“One day at a time” – this is the best advice that I have received to date as a new mom. My son was four days old when I left the house for the first time. My husband and I drove two hours to my aunt’s house so that I wouldn’t be alone with a newborn while he attended an overnight business meeting. A few days later I found myself at my first breastfeeding support group meeting. I was a hot mess – literally. I could only get my son to latch using a nipple shield and he was such a sleepy baby that getting him interested in nursing at all was a constant struggle. My husband and I were literally setting an alarm every two hours day and night so that we could wake the baby to eat – which was the opposite of what we were expecting. I didn’t know what to do. None of the books that I had read (and it was quite a stack!) had prepared me for what I felt was an “unsterotypical” baby.
So there I was with my newborn baby with my butt in the plastic chair in the hospital’s meeting room desperate for some advice and a confirmation that I was doing an OK job. My son was blissfully oblivious of all of the thoughts running through my head as he slept away in my lap. It turns out that going to that support group was probably one of the best decisions that I could have made. I made some wonderful friends and I’m 100% sure that without it I would not be the mom that I am today. I am still attending that group to this day at almost 18 months postpartum. A few weeks into attending the support group, one of the other moms there gave me this advice – one day at a time. She went further saying that sometimes it’s “one feeding at a time” or even “one hour at time.” She told me that when she felt overwhelmed the best thing she could do was to just focus on that moment, to look at her son and to know that in that moment, she was enough. This idea resonated powerfully with me. I use it often when I feel overwhelmed.
When I was in college and had a big project to do I would often break it into smaller goals and steadily work at one part at a time until I had completed the entire thing. Sometimes being a mom or even a wife is the same. Sometimes to achieve the big picture you have to break things into smaller parts and focus on one thing at time. It’s easy to get overwhelmed if you try to take on everything at once.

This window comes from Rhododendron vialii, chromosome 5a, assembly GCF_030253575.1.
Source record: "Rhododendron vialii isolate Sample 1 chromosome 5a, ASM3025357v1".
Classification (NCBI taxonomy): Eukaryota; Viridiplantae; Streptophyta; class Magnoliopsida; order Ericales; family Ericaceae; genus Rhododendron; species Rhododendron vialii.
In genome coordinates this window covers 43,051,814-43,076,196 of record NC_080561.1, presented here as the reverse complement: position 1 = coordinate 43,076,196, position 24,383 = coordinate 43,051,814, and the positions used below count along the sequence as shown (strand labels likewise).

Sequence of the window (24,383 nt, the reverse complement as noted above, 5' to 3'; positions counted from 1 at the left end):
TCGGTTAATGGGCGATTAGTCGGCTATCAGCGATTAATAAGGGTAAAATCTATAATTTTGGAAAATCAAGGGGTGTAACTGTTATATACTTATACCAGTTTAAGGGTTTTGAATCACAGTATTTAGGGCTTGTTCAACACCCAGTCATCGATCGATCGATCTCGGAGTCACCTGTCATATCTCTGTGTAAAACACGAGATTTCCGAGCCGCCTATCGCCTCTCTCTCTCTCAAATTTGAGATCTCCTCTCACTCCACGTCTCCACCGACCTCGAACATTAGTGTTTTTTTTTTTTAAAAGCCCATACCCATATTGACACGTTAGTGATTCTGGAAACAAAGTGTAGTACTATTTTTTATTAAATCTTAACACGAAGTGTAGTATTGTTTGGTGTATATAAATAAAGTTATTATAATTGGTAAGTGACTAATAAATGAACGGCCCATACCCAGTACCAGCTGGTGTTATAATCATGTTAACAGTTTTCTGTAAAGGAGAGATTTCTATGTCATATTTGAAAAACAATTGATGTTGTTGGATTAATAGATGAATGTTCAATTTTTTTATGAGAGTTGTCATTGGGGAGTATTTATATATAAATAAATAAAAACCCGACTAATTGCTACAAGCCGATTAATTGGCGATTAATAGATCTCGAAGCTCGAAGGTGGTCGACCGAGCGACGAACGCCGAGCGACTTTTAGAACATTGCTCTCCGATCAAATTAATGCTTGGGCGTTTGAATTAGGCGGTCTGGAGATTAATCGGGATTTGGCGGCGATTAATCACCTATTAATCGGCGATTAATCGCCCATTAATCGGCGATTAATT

Since this advice has proved invaluable to me I now make a point of passing it on to other moms. In my support group I now find myself in the position of “senior member” now that I have one of the oldest children in attendance. It feels strange to be in a position where I am “in the know” since there are still days where I have no clue but in the eyes of the new moms there – the ones with their butts in the plastic chairs with newborns asleep in their laps – I hold the answers to everything that they are trying to achieve. It seems crazy, but I then I think back to those early days when I was in their shoes and the encouragement from the other moms that got me through. I still need encouragement and look up to the other moms who have children older than mine – most who no longer attend the support group as they are no longer breastfeeding. I’d like to think that I am trying to pay forward the advice and support that I received and I believe that some of the friends that I have made in this group will likely be my friends for life. We need each other. If you haven’t found a support group where you feel like you can really connect to other moms or where you feel safe sharing when you are at your most vulnerable I highly encourage you to keep looking until you find one.
In the meantime, I want to pass on this advice to each of my readers – one day at a time. Especially this holiday season when things can get overwhelming quickly, take a deep breath. Use your planning tools to break tasks down into more manageable parts. (If you need ideas on what tools to use check out my previous post by clicking here) Manage expectations and come to terms with the fact that things may not always be storybook perfect and take a moment to enjoy that peaceful baby asleep in your arms. Before you know it that baby will be all grown up. Mine is now a toddler and it has gone way too fast. People are always quick to tell new moms that “this too shall pass” and that “babyhood goes by quickly.” In the moment I often felt that those words were annoying but there is truth to those sentiments and although those early days were difficult, I miss them. Hang in there ladies… you CAN do this and you are doing a great job.
My son and I when he was four days old (photo credit: Portraits by Karen McCall)